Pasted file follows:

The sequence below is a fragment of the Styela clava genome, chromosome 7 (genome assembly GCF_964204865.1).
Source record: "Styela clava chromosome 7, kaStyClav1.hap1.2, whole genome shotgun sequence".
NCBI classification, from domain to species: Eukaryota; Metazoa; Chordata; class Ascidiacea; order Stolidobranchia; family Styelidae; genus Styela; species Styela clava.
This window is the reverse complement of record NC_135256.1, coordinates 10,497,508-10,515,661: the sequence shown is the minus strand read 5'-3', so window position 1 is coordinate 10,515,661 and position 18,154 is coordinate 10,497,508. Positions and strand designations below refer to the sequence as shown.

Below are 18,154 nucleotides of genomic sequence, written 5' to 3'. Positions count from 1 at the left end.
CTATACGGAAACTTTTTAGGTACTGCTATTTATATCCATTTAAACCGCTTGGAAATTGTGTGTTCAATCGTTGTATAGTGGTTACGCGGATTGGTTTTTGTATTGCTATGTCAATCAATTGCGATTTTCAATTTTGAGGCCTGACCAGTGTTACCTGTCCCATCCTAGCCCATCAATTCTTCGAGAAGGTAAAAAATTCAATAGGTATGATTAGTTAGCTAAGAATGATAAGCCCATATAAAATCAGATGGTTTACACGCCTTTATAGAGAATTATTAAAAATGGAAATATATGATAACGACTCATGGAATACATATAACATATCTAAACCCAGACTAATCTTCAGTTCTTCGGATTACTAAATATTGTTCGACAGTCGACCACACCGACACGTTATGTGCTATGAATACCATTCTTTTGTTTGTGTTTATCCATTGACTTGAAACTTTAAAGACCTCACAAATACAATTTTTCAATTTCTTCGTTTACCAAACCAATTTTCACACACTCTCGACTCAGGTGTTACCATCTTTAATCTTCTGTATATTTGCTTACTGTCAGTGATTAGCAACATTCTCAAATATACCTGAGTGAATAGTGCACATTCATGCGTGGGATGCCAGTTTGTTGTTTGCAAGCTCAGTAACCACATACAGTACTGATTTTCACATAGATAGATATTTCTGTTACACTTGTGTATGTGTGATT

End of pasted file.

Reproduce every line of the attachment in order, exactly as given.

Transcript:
The sequence below is a fragment of the Styela clava genome, chromosome 7 (genome assembly GCF_964204865.1).
Source record: "Styela clava chromosome 7, kaStyClav1.hap1.2, whole genome shotgun sequence".
NCBI classification, from domain to species: Eukaryota; Metazoa; Chordata; class Ascidiacea; order Stolidobranchia; family Styelidae; genus Styela; species Styela clava.
This window is the reverse complement of record NC_135256.1, coordinates 10,497,508-10,515,661: the sequence shown is the minus strand read 5'-3', so window position 1 is coordinate 10,515,661 and position 18,154 is coordinate 10,497,508. Positions and strand designations below refer to the sequence as shown.

Below are 18,154 nucleotides of genomic sequence, written 5' to 3'. Positions count from 1 at the left end.
CTATACGGAAACTTTTTAGGTACTGCTATTTATATCCATTTAAACCGCTTGGAAATTGTGTGTTCAATCGTTGTATAGTGGTTACGCGGATTGGTTTTTGTATTGCTATGTCAATCAATTGCGATTTTCAATTTTGAGGCCTGACCAGTGTTACCTGTCCCATCCTAGCCCATCAATTCTTCGAGAAGGTAAAAAATTCAATAGGTATGATTAGTTAGCTAAGAATGATAAGCCCATATAAAATCAGATGGTTTACACGCCTTTATAGAGAATTATTAAAAATGGAAATATATGATAACGACTCATGGAATACATATAACATATCTAAACCCAGACTAATCTTCAGTTCTTCGGATTACTAAATATTGTTCGACAGTCGACCACACCGACACGTTATGTGCTATGAATACCATTCTTTTGTTTGTGTTTATCCATTGACTTGAAACTTTAAAGACCTCACAAATACAATTTTTCAATTTCTTCGTTTACCAAACCAATTTTCACACACTCTCGACTCAGGTGTTACCATCTTTAATCTTCTGTATATTTGCTTACTGTCAGTGATTAGCAACATTCTCAAATATACCTGAGTGAATAGTGCACATTCATGCGTGGGATGCCAGTTTGTTGTTTGCAAGCTCAGTAACCACATACAGTACTGATTTTCACATAGATAGATATTTCTGTTACACTTGTGTATGTGTGATT